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  • We lived in a rent controlled apartment for several years in college. He had been in the States less than two years when we met, and while I was learning bits of Greek to speak with him, he was carefully studying the words and behaviors involved in basic social exchanges in America. Ordering at restaurants, talking to the landlord, I did things like this for the two of us.

    One morning we woke to the sound of the doorbell ringing. I jumped up to answer it. He came running after me with my robe in hand. "Don't forget your tada!" I grabbed my old frock and threw it over my sleepwear.

    It was the mail man with a registered letter for someone who must have moved out long ago. We headed back to bed. I was still puzzled about what he'd called my robe. "This, tada...or is it tara? this the Greek word for 'house coat'?"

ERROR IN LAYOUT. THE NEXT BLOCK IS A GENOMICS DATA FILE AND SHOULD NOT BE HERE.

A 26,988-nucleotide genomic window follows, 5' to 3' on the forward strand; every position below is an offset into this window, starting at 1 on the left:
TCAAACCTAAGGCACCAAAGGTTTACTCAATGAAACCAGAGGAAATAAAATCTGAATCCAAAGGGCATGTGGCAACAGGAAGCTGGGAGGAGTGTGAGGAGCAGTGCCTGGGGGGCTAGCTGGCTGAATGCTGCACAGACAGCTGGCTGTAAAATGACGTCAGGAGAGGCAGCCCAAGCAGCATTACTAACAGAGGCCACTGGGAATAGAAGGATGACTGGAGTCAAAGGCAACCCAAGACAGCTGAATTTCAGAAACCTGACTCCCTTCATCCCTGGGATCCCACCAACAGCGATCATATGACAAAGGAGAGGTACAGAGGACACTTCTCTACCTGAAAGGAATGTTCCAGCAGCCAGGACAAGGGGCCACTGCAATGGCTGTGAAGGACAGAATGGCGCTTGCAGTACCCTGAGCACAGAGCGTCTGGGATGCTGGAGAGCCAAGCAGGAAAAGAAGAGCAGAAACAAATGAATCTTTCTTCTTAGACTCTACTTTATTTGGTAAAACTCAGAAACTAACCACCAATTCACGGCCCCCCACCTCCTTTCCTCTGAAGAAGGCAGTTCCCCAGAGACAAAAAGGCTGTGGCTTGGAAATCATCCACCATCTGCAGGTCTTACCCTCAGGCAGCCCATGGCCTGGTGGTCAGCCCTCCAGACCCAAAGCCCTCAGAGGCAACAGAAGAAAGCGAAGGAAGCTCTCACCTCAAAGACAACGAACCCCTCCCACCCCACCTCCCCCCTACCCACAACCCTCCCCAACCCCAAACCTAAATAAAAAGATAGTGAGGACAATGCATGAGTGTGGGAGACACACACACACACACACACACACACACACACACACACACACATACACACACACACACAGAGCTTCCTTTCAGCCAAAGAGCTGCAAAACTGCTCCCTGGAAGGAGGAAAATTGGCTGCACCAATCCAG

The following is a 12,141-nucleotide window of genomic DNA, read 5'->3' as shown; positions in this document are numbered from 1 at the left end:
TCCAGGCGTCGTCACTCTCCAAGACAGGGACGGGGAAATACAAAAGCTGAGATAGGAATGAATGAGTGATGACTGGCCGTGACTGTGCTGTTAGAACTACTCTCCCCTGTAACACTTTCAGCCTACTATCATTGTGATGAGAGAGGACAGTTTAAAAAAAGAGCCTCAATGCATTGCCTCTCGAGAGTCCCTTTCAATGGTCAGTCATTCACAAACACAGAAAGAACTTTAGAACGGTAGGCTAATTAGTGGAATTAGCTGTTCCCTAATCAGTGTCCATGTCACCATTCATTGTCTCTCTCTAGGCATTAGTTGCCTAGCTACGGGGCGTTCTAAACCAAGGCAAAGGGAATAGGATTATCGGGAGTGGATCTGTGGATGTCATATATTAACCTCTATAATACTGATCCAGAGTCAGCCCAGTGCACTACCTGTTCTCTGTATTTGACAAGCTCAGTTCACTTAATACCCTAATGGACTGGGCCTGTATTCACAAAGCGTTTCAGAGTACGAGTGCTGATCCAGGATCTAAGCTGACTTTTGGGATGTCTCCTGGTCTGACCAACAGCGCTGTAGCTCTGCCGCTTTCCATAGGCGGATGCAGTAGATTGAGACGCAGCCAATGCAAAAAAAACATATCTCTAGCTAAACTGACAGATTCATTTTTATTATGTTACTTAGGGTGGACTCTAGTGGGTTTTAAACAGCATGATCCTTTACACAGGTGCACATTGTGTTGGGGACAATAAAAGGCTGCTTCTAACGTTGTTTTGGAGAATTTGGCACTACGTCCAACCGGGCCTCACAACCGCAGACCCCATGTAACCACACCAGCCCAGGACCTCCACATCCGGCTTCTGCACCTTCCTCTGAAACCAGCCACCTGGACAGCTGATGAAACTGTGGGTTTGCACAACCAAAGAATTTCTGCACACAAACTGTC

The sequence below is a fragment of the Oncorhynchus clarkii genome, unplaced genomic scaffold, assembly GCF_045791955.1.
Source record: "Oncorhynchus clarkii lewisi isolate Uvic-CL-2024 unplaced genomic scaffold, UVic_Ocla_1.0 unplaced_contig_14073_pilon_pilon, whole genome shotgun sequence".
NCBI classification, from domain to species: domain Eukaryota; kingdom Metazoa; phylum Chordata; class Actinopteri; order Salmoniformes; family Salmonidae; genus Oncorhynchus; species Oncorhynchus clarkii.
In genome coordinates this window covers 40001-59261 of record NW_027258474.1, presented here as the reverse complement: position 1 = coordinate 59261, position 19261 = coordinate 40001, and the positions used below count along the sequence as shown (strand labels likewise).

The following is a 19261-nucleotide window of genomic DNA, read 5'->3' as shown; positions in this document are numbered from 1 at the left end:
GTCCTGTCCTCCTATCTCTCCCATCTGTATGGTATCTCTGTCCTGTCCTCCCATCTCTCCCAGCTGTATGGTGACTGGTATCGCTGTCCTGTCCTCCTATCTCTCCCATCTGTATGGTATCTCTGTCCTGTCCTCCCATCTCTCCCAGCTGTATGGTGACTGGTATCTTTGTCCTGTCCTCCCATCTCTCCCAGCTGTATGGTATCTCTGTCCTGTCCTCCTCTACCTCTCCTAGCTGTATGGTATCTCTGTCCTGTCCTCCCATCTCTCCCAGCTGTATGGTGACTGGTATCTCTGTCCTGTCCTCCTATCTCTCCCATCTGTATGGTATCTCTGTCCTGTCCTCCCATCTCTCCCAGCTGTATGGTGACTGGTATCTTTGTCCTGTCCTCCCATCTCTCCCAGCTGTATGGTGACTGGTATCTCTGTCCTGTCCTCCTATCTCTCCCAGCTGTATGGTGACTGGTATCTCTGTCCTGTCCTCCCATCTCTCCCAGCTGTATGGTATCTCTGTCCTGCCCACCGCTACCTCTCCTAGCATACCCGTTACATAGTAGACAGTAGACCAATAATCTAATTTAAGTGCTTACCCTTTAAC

"No, no..." he explained,"This is YOUR word for it." I looked down at my flannel robe and tried to remember ever calling it a "tara" or a "tada." I mentally reviewed all the words I knew for this piece of clothing. House coat, bath robe, wrap, dressing gown. None of these sounded anything like "tada" or "tara." He must have mis-heard something.

    "I don't think I've ever called this thing a tada, honey."

    "Yes! You always do!" He insisted cheerfully.

    "When would I have done that?"

    "Every time you put it on, you tie the sash real tight and say, 'Ta-da!'"

    (photographer unknown)
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